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|Luton and Dunstable University Hospital, UK|
|ScientificTracks Abstracts: J Pat Care|
|Statement of the Problem: The House of Commons Health Committee reported in 2005 that approximately 25,000 people in the UK die from preventable hospital-acquired venous thromboembolism (VTE) annually. It is a simple intervention to reduce risk of fatal complications. It is important to address the factors that prevent achievement of 100% compliance. Method: In September 2016, all trainees in the general surgical department completed a questionnaire addressing whether they received induction and how confident they felt about prescribing based on the VTE proforma. They reported how frequently they assessed patient’s VTE risk. A spot audit on 25 patients who stayed for more than 48 hours was done in September. Findings: 67% of trainees had received induction in VTE prophylaxis and 79% claimed that they always knew what to prescribe after using the current proforma. 42% of trainees reported that they never re-assess patients’ VTE risk 24 hours after admission and 45% never reassess on discharge. These trends were similar in the spot audit. Although 87% of patients had VTE assessment on admission, 75% of proforma were completed incorrectly and 62% of patients had an incorrect prescription. Some reasons for not adhering to the proforma were; it is too complicated, difficult to find and there isn’t enough time. Targets for VTE prophylaxis are consistently below 100% and re-assessment rates are very low using the current VTE proforma. Conclusion & Significance: Findings were presented at the Clinical Governance meeting. Emphasis was made for senior clinicians to check VTE assessment and make time on ward rounds. Specific VTE Training was provided to the new FY1 cohorts which will continue on a 4-monthly basis. A new, simplified proforma was designed and trialed in the unit. Having liaised with pharmacy, a compulsory VTE assessment on the electronic prescribing software is being trialed.|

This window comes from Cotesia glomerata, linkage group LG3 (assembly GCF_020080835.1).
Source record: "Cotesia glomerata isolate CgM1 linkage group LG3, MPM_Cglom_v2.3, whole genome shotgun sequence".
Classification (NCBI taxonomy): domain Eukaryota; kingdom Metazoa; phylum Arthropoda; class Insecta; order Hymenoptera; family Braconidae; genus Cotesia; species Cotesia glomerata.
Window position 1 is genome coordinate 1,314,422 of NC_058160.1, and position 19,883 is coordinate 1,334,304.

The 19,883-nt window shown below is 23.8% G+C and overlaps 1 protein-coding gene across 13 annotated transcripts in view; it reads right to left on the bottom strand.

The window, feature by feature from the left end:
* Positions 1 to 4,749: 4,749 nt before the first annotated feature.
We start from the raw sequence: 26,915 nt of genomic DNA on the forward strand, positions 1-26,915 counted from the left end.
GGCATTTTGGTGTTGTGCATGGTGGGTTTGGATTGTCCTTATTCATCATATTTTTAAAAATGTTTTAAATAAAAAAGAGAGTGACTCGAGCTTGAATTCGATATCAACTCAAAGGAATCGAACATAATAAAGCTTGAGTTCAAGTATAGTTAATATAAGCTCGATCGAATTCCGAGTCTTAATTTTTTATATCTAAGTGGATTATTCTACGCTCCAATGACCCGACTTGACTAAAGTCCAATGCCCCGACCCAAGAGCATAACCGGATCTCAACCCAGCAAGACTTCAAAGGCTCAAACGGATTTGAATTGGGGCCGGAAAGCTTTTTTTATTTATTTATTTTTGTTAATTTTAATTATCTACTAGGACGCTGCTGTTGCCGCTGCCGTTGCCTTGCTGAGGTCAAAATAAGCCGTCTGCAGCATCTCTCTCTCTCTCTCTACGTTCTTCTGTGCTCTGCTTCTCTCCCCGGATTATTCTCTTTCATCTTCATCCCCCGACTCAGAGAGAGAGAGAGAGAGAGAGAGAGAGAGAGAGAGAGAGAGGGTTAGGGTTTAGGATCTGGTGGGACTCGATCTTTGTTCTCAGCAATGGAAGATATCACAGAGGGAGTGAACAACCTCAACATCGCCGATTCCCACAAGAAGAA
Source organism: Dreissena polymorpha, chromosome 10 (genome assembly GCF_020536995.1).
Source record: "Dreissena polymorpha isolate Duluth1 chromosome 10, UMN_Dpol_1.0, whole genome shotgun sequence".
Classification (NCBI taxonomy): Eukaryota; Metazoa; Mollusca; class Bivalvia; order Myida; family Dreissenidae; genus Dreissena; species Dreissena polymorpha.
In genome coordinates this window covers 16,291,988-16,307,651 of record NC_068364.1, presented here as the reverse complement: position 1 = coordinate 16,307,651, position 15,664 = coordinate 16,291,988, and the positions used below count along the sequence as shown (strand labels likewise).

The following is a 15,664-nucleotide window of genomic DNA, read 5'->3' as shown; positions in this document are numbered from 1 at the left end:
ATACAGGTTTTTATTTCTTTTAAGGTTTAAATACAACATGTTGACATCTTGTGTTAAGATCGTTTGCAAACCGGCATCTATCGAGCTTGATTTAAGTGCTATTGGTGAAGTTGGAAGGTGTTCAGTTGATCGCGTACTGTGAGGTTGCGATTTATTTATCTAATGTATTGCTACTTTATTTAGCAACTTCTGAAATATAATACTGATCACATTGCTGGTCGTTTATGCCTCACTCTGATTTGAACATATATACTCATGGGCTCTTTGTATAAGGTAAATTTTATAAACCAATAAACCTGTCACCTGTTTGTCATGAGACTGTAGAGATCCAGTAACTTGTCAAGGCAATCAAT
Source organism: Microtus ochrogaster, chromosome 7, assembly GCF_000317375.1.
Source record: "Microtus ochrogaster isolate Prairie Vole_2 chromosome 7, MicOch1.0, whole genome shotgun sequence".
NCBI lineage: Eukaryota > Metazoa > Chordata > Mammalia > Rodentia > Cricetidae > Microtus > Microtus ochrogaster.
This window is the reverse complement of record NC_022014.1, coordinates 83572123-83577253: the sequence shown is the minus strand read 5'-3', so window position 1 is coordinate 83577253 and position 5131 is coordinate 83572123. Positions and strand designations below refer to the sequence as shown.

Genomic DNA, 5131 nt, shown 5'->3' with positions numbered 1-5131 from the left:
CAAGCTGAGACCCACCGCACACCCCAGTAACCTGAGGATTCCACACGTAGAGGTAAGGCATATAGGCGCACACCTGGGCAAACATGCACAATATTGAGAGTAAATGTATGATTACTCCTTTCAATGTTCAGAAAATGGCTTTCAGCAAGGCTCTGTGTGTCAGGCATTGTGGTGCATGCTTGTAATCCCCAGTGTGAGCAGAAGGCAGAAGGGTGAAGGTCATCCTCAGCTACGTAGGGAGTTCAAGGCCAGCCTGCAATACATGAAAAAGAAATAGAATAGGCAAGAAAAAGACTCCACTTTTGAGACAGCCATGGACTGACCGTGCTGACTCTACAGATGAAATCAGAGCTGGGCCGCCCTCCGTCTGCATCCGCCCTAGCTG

Saraswati Aryasomayajula recently completed MBcHB degree from University of Birmingham, UK. She is currently working as a Junior Doctor at the Luton and Dunstable University Hospital. Her interest and passion to deliver effective patient care has allowed her to find an area of clinical need, carry out an audit and place recommendations within 4 months of starting work in the General Surgery department.
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